Thought for the Day - 18/03/2014 - Rev Lucy Winkett
When the theatre director Trevor Nunn said yesterday that “Shakespeare is my religion”, and that “in the plays there is an understanding of the human condition that doesn’t exist in religious books” I suspect he had a lot of people cheering him on. And he speaks at the start of the first national Shakespeare week, which aims to inspire primary school age children with the cadences and poetry of the greatest writer in English.
The Church of England was born at the time of Shakespeare and the flowering of the English language that infused the writing of the Book of Common Prayer and the King James Bible, along with the writings of Shakespeare has underpinned the colloquialisms of generations. But it’s in the purpose and meaning of these texts that we find, as Shakespeare might put it, the rub. If the purpose of theatre is to explore truth then the purposes of Scripture and the text of a play will align themselves to one another. The complexity of King Lear, the moral dilemmas of Isabella, the pathos of Caliban all give us ways to explore the depth of human experience. And it’s a vital element of Scripture too: there’s plenty of nuance and ambiguity in the characters of Jonah, Job, Naomi and Ruth, Mary Magdalene, Tabitha and Peter amongst others. But it is not Scripture’s ultimate purpose to generate a conversation amongst ourselves, although it may do this along the way. It is its purpose to reveal God to humanity, and for Christians this is incomparably in the beauty, the horror and the irreducible hope of the life of Jesus Christ.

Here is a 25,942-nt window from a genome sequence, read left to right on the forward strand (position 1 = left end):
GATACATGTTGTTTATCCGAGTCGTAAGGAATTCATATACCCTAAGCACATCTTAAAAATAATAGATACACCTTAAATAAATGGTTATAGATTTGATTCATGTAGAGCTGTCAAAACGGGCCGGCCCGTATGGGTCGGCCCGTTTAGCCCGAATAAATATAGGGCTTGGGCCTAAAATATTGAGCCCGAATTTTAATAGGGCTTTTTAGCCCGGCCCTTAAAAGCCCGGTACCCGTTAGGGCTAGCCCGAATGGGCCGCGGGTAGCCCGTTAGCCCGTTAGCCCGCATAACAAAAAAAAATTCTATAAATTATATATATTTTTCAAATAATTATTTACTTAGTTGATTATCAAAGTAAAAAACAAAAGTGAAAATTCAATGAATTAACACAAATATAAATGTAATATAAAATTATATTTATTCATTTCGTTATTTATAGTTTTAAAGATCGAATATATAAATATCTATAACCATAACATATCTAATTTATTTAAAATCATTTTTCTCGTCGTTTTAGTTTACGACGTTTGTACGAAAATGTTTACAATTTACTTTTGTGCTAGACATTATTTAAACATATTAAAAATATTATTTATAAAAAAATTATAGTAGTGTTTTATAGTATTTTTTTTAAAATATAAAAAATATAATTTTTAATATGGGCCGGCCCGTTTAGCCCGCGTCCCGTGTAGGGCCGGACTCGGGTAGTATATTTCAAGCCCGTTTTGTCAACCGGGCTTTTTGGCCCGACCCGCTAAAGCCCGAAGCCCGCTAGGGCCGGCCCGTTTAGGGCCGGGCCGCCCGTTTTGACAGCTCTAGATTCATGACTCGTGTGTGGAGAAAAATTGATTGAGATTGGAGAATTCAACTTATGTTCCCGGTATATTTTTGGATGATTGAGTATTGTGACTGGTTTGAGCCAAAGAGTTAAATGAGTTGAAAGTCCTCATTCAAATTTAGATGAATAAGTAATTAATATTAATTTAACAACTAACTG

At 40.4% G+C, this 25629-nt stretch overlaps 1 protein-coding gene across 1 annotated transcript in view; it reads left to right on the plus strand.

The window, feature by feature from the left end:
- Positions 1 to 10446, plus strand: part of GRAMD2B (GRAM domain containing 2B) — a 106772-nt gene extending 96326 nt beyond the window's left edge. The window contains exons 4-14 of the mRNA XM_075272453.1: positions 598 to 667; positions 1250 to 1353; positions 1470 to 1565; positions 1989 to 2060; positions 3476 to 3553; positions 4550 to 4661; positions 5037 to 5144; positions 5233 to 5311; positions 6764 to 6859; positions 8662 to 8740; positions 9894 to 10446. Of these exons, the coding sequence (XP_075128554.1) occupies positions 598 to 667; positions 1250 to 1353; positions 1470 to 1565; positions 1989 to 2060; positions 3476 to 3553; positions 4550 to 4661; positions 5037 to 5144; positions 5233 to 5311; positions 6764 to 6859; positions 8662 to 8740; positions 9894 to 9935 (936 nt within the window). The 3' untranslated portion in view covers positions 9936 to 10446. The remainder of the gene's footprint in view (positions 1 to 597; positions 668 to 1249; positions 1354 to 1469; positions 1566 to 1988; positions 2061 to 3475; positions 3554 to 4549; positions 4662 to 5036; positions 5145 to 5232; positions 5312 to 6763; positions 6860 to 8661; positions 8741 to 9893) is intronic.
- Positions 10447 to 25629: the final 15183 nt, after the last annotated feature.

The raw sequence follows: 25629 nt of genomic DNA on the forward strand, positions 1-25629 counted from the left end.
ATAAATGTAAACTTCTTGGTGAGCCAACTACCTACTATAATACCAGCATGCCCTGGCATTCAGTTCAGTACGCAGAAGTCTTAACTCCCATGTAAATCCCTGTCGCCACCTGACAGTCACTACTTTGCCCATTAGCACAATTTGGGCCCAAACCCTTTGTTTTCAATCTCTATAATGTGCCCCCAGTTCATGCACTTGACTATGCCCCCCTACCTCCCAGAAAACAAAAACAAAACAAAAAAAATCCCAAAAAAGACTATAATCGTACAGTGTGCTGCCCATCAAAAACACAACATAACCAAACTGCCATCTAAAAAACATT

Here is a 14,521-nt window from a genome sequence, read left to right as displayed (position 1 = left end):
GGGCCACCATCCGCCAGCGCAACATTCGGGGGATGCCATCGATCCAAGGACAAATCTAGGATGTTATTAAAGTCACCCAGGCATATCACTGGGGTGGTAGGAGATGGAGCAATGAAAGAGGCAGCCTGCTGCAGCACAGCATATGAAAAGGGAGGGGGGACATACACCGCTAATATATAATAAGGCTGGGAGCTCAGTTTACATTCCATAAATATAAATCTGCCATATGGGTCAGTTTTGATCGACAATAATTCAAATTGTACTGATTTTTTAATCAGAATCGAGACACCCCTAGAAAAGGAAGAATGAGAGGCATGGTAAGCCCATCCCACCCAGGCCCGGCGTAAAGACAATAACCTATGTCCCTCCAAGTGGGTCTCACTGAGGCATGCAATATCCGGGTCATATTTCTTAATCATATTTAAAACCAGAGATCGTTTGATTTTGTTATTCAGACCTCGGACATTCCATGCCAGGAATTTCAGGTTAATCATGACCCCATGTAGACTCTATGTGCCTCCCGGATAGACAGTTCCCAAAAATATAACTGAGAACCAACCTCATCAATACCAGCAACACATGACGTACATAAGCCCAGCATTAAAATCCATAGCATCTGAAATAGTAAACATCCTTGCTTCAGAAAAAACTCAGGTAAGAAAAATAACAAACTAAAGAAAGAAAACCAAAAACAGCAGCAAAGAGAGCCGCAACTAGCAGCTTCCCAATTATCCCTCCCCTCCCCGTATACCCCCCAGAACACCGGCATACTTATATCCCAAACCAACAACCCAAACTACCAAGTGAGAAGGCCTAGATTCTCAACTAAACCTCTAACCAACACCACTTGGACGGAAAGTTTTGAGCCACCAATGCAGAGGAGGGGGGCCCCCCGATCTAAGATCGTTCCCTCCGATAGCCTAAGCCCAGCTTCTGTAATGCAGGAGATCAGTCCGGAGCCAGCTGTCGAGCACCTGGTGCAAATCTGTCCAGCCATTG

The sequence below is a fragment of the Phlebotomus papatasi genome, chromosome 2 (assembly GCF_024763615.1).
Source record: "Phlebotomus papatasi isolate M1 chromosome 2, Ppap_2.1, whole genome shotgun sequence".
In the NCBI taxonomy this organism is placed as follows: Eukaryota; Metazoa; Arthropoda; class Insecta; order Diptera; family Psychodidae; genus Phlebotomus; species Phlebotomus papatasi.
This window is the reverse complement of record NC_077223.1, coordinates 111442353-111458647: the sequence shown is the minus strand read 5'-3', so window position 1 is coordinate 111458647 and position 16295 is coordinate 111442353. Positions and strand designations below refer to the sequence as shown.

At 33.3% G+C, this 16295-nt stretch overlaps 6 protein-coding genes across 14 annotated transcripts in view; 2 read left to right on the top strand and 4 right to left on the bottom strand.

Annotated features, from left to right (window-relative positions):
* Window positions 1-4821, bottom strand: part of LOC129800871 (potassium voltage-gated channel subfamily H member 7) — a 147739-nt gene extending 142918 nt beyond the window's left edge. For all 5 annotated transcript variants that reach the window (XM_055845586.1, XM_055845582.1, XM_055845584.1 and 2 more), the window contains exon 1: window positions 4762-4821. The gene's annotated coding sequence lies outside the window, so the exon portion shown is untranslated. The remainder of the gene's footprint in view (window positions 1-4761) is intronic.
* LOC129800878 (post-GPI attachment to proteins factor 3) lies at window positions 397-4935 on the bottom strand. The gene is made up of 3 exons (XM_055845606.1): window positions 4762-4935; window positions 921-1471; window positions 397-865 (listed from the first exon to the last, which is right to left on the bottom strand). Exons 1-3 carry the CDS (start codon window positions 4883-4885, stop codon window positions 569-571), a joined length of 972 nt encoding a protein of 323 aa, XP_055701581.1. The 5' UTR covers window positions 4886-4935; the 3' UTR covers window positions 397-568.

There is something very important in Trevor Nunn’s challenge that those of us who work with religious books need to hear though. Unlike Shakespeare where we have to commit a few hours to watch a play, we normally hear Scripture if we hear it at all, in little chunks; in an excerpt we call a reading. We lose the grand sweep of the thing; the breathless pace of Mark’s gospel or the intriguing radiance of John. One way to address this is to read a whole gospel at one sitting: it’s rarely done even by committed believers. But it’s a transforming experience that lifts the stories and people off the page.
So for me, there is no necessary competition between Shakespeare and the Bible because they are different kinds of writing. It’s true that delving into either will make human life infinitely more rich, and both will help me explore my own capacity for love and betrayal, and give me a chance to cultivate empathy, forgiveness and imagination. Scripture will do this and will then ask something else too, inviting its readers to reflect on the possibility that all human life is lived creatively in response to the one who made us creative in the first place: either in a theatre or in a church.